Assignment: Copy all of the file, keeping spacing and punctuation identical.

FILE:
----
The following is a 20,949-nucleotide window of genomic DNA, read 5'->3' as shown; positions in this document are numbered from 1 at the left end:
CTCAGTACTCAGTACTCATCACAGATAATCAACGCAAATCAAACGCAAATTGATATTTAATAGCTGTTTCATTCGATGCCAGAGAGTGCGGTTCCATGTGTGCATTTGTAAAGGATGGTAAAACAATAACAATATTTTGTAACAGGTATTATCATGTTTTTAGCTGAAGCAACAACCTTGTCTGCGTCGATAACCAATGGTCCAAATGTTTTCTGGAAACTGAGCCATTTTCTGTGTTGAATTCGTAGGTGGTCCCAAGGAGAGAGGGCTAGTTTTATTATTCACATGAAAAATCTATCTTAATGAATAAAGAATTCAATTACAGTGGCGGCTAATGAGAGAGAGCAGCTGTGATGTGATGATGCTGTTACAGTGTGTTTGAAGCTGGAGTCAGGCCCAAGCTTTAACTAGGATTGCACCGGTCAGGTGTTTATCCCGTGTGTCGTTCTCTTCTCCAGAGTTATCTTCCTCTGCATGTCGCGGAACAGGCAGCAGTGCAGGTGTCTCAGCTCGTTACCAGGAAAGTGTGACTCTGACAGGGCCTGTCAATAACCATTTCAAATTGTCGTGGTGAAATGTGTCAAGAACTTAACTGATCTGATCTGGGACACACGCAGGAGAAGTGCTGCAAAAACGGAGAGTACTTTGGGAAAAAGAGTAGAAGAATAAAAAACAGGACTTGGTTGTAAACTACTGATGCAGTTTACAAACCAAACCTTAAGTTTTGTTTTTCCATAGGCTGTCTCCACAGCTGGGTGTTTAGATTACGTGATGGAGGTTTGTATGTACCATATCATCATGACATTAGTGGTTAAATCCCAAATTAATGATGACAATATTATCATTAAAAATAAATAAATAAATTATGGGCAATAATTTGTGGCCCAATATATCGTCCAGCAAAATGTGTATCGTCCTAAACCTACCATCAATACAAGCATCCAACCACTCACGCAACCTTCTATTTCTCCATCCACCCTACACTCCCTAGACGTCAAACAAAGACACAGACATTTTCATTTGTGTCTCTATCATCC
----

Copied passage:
The following is a 20,949-nucleotide window of genomic DNA, read 5'->3' as shown; positions in this document are numbered from 1 at the left end:
CTCAGTACTCAGTACTCATCACAGATAATCAACGCAAATCAAACGCAAATTGATATTTAATAGCTGTTTCATTCGATGCCAGAGAGTGCGGTTCCATGTGTGCATTTGTAAAGGATGGTAAAACAATAACAATATTTTGTAACAGGTATTATCATGTTTTTAGCTGAAGCAACAACCTTGTCTGCGTCGATAACCAATGGTCCAAATGTTTTCTGGAAACTGAGCCATTTTCTGTGTTGAATTCGTAGGTGGTCCCAAGGAGAGAGGGCTAGTTTTATTATTCACATGAAAAATCTATCTTAATGAATAAAGAATTCAATTACAGTGGCGGCTAATGAGAGAGAGCAGCTGTGATGTGATGATGCTGTTACAGTGTGTTTGAAGCTGGAGTCAGGCCCAAGCTTTAACTAGGATTGCACCGGTCAGGTGTTTATCCCGTGTGTCGTTCTCTTCTCCAGAGTTATCTTCCTCTGCATGTCGCGGAACAGGCAGCAGTGCAGGTGTCTCAGCTCGTTACCAGGAAAGTGTGACTCTGACAGGGCCTGTCAATAACCATTTCAAATTGTCGTGGTGAAATGTGTCAAGAACTTAACTGATCTGATCTGGGACACACGCAGGAGAAGTGCTGCAAAAACGGAGAGTACTTTGGGAAAAAGAGTAGAAGAATAAAAAACAGGACTTGGTTGTAAACTACTGATGCAGTTTACAAACCAAACCTTAAGTTTTGTTTTTCCATAGGCTGTCTCCACAGCTGGGTGTTTAGATTACGTGATGGAGGTTTGTATGTACCATATCATCATGACATTAGTGGTTAAATCCCAAATTAATGATGACAATATTATCATTAAAAATAAATAAATAAATTATGGGCAATAATTTGTGGCCCAATATATCGTCCAGCAAAATGTGTATCGTCCTAAACCTACCATCAATACAAGCATCCAACCACTCACGCAACCTTCTATTTCTCCATCCACCCTACACTCCCTAGACGTCAAACAAAGACACAGACATTTTCATTTGTGTCTCTATCATCC